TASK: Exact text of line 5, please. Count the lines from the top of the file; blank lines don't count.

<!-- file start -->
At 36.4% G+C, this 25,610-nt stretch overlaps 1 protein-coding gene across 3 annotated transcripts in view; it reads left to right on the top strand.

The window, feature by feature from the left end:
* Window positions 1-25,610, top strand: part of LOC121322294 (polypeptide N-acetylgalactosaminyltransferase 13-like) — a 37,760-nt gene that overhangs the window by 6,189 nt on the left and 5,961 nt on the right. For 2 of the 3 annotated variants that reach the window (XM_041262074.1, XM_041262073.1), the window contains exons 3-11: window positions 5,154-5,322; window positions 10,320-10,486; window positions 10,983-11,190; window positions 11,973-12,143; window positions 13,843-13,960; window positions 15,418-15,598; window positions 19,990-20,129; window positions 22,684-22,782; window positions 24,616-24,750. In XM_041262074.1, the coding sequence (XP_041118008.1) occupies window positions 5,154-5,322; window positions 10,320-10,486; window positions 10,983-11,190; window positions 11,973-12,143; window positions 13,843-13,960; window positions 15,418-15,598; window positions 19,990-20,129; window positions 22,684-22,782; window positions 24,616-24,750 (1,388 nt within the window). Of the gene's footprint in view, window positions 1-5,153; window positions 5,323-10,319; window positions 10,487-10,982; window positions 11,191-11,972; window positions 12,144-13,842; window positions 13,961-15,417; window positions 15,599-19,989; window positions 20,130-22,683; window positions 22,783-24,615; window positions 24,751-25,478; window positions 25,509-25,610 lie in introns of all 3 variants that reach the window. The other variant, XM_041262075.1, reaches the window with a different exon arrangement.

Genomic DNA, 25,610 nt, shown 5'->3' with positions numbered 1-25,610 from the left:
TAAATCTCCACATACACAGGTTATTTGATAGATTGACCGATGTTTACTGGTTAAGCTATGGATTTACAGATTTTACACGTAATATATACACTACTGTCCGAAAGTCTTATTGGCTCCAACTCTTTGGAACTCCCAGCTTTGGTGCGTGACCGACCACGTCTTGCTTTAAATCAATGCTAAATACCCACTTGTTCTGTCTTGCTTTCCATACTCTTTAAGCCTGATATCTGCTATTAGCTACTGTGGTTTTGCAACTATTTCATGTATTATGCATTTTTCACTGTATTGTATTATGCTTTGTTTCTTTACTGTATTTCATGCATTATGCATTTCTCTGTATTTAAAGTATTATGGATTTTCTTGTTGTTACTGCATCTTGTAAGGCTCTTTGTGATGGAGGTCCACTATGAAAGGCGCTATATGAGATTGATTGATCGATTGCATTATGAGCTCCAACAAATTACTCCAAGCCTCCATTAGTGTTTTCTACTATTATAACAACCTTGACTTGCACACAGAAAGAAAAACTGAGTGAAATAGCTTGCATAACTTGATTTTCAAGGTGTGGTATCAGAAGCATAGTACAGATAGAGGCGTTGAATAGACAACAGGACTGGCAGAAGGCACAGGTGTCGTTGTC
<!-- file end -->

TAAATCTCCACATACACAGGTTATTTGATAGATTGACCGATGTTTACTGGTTAAGCTATGGATTTACAGATTTTACACGTAATATATACACTACTGTCCGAAAGTCTTATTGGCTCCAACTCTTTGGAACTCCCAGCTTTGGTGCGTGACCGACCACGTCTTGCTTTAAATCAATGCTAAATACCCACTTGTTCTGTCTTGCTTTCCATACTCTTTAAGCCTGATATCTGCTATTAGCTACTGTGGTTTTGCAACTATTTCATGTATTATGCATTTTTCACTGTATTGTATTATGCTTTGTTTCTTTACTGTATTTCATGCATTATGCATTTCTCTGTATTTAAAGTATTATGGATTTTCTTGTTGTTACTGCATCTTGTAAGGCTCTTTGTGATGGAGGTCCACTATGAAAGGCGCTATATGAGATTGATTGATCGATTGCATTATGAGCTCCAACAAATTACTCCAAGCCTCCATTAGTGTTTTCTACTATTATAACAACCTTGACTTGCACACAGAAAGAAAAACTGAGTGAAATAGCTTGCATAACTTGATTTTCAAGGTGTGGTATCAGAAGCATAGTACAGATAGAGGCGTTGAATAGACAACAGGACTGGCAGAAGGCACAGGTGTCGTTGTC